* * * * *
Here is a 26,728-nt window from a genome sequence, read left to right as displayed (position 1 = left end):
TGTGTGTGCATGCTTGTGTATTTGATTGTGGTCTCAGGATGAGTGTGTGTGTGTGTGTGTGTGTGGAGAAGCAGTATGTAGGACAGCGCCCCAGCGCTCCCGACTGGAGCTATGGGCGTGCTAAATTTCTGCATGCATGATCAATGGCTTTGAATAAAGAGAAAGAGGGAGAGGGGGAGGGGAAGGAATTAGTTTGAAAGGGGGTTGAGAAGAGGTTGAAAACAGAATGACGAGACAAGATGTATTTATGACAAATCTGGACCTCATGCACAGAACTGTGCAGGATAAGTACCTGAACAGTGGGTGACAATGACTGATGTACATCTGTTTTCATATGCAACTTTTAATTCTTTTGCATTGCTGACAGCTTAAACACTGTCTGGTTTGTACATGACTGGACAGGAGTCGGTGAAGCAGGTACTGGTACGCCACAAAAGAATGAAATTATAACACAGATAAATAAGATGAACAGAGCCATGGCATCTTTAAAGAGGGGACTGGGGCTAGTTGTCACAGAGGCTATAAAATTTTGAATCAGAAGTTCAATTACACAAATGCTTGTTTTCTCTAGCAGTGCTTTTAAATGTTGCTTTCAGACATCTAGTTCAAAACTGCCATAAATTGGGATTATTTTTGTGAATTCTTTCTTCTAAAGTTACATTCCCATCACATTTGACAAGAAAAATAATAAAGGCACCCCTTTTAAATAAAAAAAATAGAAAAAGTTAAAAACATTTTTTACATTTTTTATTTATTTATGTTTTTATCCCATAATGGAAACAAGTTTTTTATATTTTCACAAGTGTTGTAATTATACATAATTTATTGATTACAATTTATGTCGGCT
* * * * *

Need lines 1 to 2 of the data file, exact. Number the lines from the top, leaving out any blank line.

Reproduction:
Here is a 26,728-nt window from a genome sequence, read left to right as displayed (position 1 = left end):
TGTGTGTGCATGCTTGTGTATTTGATTGTGGTCTCAGGATGAGTGTGTGTGTGTGTGTGTGTGTGGAGAAGCAGTATGTAGGACAGCGCCCCAGCGCTCCCGACTGGAGCTATGGGCGTGCTAAATTTCTGCATGCATGATCAATGGCTTTGAATAAAGAGAAAGAGGGAGAGGGGGAGGGGAAGGAATTAGTTTGAAAGGGGGTTGAGAAGAGGTTGAAAACAGAATGACGAGACAAGATGTATTTATGACAAATCTGGACCTCATGCACAGAACTGTGCAGGATAAGTACCTGAACAGTGGGTGACAATGACTGATGTACATCTGTTTTCATATGCAACTTTTAATTCTTTTGCATTGCTGACAGCTTAAACACTGTCTGGTTTGTACATGACTGGACAGGAGTCGGTGAAGCAGGTACTGGTACGCCACAAAAGAATGAAATTATAACACAGATAAATAAGATGAACAGAGCCATGGCATCTTTAAAGAGGGGACTGGGGCTAGTTGTCACAGAGGCTATAAAATTTTGAATCAGAAGTTCAATTACACAAATGCTTGTTTTCTCTAGCAGTGCTTTTAAATGTTGCTTTCAGACATCTAGTTCAAAACTGCCATAAATTGGGATTATTTTTGTGAATTCTTTCTTCTAAAGTTACATTCCCATCACATTTGACAAGAAAAATAATAAAGGCACCCCTTTTAAATAAAAAAAATAGAAAAAGTTAAAAACATTTTTTACATTTTTTATTTATTTATGTTTTTATCCCATAATGGAAACAAGTTTTTTATATTTTCACAAGTGTTGTAATTATACATAATTTATTGATTACAATTTATGTCGGCT